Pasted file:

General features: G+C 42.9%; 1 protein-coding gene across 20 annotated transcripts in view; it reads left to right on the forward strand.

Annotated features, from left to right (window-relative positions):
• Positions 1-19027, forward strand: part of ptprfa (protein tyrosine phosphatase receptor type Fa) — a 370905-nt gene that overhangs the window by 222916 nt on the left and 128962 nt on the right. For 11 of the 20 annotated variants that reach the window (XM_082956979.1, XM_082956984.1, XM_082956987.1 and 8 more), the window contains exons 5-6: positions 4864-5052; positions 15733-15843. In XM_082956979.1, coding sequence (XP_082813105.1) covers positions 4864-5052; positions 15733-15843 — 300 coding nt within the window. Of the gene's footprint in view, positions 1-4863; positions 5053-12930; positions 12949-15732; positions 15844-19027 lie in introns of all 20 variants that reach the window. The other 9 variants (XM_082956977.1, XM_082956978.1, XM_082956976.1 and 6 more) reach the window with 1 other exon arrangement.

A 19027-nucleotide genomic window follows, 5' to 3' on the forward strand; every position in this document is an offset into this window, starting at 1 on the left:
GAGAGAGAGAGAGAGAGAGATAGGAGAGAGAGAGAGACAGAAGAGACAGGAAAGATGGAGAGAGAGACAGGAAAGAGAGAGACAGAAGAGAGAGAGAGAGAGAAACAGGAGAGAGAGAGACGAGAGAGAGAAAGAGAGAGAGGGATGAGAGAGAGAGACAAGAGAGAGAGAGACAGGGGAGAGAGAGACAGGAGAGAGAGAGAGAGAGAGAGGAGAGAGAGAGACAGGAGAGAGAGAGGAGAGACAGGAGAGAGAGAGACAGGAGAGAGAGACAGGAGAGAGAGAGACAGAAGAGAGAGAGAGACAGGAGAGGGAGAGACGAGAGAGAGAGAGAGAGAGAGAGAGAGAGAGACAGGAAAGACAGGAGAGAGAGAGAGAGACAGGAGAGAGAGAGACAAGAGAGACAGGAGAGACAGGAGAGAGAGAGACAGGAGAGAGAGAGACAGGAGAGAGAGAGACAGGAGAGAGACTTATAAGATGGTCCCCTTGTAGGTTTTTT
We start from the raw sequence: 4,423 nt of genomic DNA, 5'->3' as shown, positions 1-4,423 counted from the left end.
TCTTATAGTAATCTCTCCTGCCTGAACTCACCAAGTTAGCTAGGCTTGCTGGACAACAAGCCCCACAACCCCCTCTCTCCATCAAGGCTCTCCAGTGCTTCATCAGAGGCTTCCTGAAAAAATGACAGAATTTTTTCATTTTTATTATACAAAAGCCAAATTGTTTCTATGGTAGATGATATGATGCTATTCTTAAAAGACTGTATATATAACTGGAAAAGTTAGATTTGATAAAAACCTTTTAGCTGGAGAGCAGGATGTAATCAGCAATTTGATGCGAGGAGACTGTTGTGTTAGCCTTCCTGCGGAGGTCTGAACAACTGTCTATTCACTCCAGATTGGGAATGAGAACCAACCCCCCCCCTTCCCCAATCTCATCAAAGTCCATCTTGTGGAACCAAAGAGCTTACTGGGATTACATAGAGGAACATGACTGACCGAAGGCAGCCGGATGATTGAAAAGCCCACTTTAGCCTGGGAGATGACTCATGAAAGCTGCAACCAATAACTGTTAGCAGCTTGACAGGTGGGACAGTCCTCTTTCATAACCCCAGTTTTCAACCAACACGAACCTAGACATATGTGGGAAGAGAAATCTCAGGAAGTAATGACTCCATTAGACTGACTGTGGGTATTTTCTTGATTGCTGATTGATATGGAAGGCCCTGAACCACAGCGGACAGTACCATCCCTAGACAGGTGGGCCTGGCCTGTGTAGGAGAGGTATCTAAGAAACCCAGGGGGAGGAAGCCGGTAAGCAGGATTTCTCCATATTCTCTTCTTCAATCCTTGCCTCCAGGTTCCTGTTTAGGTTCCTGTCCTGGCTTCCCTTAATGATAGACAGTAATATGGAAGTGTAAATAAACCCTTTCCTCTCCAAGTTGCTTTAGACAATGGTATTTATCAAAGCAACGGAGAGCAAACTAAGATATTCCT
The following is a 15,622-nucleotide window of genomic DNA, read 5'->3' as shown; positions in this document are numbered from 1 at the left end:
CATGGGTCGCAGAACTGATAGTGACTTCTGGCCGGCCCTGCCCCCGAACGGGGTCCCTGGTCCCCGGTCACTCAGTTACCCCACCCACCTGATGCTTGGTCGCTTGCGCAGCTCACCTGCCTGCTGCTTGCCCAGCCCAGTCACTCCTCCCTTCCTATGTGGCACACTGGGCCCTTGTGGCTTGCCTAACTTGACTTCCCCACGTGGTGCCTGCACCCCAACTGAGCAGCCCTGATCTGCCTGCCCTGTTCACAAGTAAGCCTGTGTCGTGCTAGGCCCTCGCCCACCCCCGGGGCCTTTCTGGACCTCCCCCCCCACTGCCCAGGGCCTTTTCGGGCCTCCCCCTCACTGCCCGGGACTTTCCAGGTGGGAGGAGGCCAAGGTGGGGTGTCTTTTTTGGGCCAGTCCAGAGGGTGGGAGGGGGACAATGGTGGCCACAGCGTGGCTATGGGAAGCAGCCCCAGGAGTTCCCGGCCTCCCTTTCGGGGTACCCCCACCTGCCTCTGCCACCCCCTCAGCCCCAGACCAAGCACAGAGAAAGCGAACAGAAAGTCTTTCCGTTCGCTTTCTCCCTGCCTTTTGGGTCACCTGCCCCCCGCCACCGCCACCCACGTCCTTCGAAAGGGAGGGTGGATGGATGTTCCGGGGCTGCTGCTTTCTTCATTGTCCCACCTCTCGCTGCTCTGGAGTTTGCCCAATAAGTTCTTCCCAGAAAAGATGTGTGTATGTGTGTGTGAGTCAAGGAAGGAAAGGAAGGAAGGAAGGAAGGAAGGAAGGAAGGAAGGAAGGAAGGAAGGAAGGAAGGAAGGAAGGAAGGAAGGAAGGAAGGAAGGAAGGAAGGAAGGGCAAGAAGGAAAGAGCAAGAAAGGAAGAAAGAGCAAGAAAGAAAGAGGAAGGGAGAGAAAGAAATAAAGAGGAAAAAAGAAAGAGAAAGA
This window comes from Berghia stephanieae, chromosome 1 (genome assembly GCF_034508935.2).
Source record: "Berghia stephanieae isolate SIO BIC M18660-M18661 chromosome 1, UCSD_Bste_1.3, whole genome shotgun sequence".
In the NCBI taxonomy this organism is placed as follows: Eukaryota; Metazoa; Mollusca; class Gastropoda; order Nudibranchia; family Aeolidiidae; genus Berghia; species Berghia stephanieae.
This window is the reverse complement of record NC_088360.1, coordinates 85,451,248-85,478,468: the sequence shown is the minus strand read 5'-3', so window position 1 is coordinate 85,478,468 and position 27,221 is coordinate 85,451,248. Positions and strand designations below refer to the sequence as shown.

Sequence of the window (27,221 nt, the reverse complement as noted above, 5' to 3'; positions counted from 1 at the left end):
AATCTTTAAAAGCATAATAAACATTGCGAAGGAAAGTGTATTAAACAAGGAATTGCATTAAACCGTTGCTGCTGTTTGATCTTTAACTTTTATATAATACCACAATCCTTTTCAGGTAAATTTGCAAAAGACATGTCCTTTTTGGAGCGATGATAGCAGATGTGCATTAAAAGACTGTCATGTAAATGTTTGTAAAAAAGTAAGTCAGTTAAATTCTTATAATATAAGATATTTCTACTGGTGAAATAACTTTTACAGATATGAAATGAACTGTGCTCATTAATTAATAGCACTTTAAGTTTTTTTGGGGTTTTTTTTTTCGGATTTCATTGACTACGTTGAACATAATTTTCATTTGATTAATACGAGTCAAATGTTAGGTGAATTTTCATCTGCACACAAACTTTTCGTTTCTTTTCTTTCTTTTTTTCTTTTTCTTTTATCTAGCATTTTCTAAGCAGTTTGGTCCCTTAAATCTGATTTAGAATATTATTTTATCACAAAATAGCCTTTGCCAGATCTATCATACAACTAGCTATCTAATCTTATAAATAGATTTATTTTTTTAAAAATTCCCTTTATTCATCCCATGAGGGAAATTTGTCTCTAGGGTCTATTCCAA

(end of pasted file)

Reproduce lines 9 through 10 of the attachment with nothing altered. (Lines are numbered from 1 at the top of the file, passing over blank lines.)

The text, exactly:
CATGGGTCGCAGAACTGATAGTGACTTCTGGCCGGCCCTGCCCCCGAACGGGGTCCCTGGTCCCCGGTCACTCAGTTACCCCACCCACCTGATGCTTGGTCGCTTGCGCAGCTCACCTGCCTGCTGCTTGCCCAGCCCAGTCACTCCTCCCTTCCTATGTGGCACACTGGGCCCTTGTGGCTTGCCTAACTTGACTTCCCCACGTGGTGCCTGCACCCCAACTGAGCAGCCCTGATCTGCCTGCCCTGTTCACAAGTAAGCCTGTGTCGTGCTAGGCCCTCGCCCACCCCCGGGGCCTTTCTGGACCTCCCCCCCCACTGCCCAGGGCCTTTTCGGGCCTCCCCCTCACTGCCCGGGACTTTCCAGGTGGGAGGAGGCCAAGGTGGGGTGTCTTTTTTGGGCCAGTCCAGAGGGTGGGAGGGGGACAATGGTGGCCACAGCGTGGCTATGGGAAGCAGCCCCAGGAGTTCCCGGCCTCCCTTTCGGGGTACCCCCACCTGCCTCTGCCACCCCCTCAGCCCCAGACCAAGCACAGAGAAAGCGAACAGAAAGTCTTTCCGTTCGCTTTCTCCCTGCCTTTTGGGTCACCTGCCCCCCGCCACCGCCACCCACGTCCTTCGAAAGGGAGGGTGGATGGATGTTCCGGGGCTGCTGCTTTCTTCATTGTCCCACCTCTCGCTGCTCTGGAGTTTGCCCAATAAGTTCTTCCCAGAAAAGATGTGTGTATGTGTGTGTGAGTCAAGGAAGGAAAGGAAGGAAGGAAGGAAGGAAGGAAGGAAGGAAGGAAGGAAGGAAGGAAGGAAGGAAGGAAGGAAGGAAGGAAGGAAGGAAGGAAGGAAGGAAGGGCAAGAAGGAAAGAGCAAGAAAGGAAGAAAGAGCAAGAAAGAAAGAGGAAGGGAGAGAAAGAAATAAAGAGGAAAAAAGAAAGAGAAAGA
This window comes from Berghia stephanieae, chromosome 1 (genome assembly GCF_034508935.2).